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Things Normal

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Seven, Reno finishes, and I look up from the half-dismantled laptop on the table.

What?

He looks annoyed; he always does, when he knows I've been drowning out his voice, and the disdainful glare he gives the mess on the desk makes it clear that I've apparently picked a wrong moment to do that.

Give it a fuckin' break, man. We're off work.

I think about telling him how broken things irritate me, how leaving things half-done makes me twitch, or how I can't stand leaving things strewn around randomly like this, but I don't, because he already knows that. Which means that this is probably important. Which means that I'm listening.

How long has he been standing there in the doorway talking at me?

I want, Reno says, making it obvious that he's repeating himself against his will, to go to Sector Seven.

Why?

To get drunk.

That's the only explanation he gives, and the tone he gives it in tells me that the explanation had better be good enough.

So go.

Immediately: Come with.

Casual, but I can't miss the plea.

Why?

To carry me back when I fuckin' get blitzed beyond batshit, he laughs, and everything's normal again.

I could say no, and I'm almost sure that he wouldn't go by himself, but I like things normal.

So I don't refuse.

The mess I leave behind on my desk is nothing compared to the sprawling ruins of Sector Seven, and while I'm following Reno through it, I'm torn between wanting to fix the place up and wanting to destroy the whole thing and make it neat. It makes me think of cockroaches: the buildings are already popping up all over the fallen Plate, covered in salvaged lights and signs, and it's these that we're wading through, knee-deep in human misery that smells not like shit but like aging mako and rust. He knows where we're going, so I try not to pay attention; if we get lost, we'll get lost, and we'll find our way back.

Here, Reno says suddenly, and we stop, facing one of the bigger buildings constructed against what looks to be the remains of the old pillar. This is a new one; we haven't been to this place before. It must have been recently built, although it's already falling apart. In here, Reno says again, and heads inside. Hurry your ass up.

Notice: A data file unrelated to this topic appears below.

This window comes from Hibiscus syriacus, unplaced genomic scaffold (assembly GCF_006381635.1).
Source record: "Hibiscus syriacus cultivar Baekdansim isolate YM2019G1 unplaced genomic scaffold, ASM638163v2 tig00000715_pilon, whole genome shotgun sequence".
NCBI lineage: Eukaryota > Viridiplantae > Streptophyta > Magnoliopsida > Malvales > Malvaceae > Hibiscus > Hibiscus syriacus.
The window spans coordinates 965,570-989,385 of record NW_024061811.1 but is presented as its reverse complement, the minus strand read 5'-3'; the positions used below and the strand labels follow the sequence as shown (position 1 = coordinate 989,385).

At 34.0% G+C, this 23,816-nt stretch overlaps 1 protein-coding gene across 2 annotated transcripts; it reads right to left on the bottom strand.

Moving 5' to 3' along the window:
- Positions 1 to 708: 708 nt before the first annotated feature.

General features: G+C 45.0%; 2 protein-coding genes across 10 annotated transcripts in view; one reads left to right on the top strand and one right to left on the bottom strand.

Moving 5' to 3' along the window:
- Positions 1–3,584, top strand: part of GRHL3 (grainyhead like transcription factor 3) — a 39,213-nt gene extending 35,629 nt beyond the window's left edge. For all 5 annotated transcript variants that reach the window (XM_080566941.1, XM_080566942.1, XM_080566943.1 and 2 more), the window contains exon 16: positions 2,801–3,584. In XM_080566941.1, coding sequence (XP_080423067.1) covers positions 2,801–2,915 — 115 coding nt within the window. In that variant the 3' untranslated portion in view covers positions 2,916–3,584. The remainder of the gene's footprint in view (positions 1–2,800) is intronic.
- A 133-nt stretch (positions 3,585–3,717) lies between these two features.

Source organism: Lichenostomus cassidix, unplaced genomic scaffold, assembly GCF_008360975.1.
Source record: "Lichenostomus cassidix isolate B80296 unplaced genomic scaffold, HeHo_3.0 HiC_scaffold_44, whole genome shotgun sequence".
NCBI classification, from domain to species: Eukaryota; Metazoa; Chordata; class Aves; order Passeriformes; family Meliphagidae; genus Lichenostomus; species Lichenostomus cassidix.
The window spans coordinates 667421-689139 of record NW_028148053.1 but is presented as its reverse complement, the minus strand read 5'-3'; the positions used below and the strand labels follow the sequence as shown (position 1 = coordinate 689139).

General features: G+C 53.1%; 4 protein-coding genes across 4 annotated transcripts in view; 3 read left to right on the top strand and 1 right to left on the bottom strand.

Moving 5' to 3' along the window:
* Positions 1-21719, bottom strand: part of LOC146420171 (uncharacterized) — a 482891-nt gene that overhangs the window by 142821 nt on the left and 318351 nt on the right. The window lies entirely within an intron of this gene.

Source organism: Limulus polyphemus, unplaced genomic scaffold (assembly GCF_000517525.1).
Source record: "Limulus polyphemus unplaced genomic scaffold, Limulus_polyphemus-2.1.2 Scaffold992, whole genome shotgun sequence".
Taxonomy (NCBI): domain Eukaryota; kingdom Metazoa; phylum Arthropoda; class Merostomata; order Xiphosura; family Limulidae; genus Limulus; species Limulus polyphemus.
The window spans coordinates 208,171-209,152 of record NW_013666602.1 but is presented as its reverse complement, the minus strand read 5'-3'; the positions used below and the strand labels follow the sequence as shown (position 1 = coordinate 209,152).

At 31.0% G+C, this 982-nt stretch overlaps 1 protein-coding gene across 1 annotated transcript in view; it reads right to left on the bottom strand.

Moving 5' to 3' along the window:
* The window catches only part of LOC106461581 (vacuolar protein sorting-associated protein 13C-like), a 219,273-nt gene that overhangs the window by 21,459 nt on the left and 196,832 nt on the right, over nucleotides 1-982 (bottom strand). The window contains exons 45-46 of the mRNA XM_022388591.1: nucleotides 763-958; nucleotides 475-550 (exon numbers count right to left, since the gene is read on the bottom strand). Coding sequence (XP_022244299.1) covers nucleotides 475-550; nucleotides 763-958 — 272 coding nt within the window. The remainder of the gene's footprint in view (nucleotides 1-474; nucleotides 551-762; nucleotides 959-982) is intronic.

I follow him in, knowing what will happen next. It goes the same way, night after night. His familiar well, helloooo boys! echoes around the sudden silence of the bar, and we both head straight for the counter and pay enough for our drinks so that the bartender can't refuse to serve us. And I have to sit there, nursing a drink or two, and listen to Reno laugh and swear and drink away half his paycheck in a night.

So, how's your dead wife and kids?

So sorry my little bomb destroyed your store. You might have been able to afford a weapon to kill me with.

You hate me? You do? Oh really? Your impotent hatred is just so cute.

So whose dead bodies do you think we're sittin' on?

Ohhh, I'm so fuckin' DRUNK.

He drinks it in like wine, the angry silence and the hate-filled stares, and I can tell that he's almost convinced himself that he's enjoying it. The mako in his eyes glows brighter with every drink, and his grin grows wider and more inhuman. He looks almost happy, leaning back against the counter and regaling the crowd with his "entertainment," and the more he talks, the faster he talks, low and calm, but nearly hysterical all the same.

Me, I've faded into the background, just as always, and he's the star of the show. The show is called the Turks Are Fucking Crazy: channel Reno, Sector Seven, whenever the hell he feels like it, Midgar Standard Time. And I sit there, silent, drowning him out like I've learned to do and trying not to drown myself in the air that's suddenly become so thick with loaded malice that it's hard to even breathe.

Well, folks, I'm glad to have met you all. Think about it, if I'd never killed everyone you love, or should I say loved, ha, we wouldn't have the joy of this meetin' right now, would we?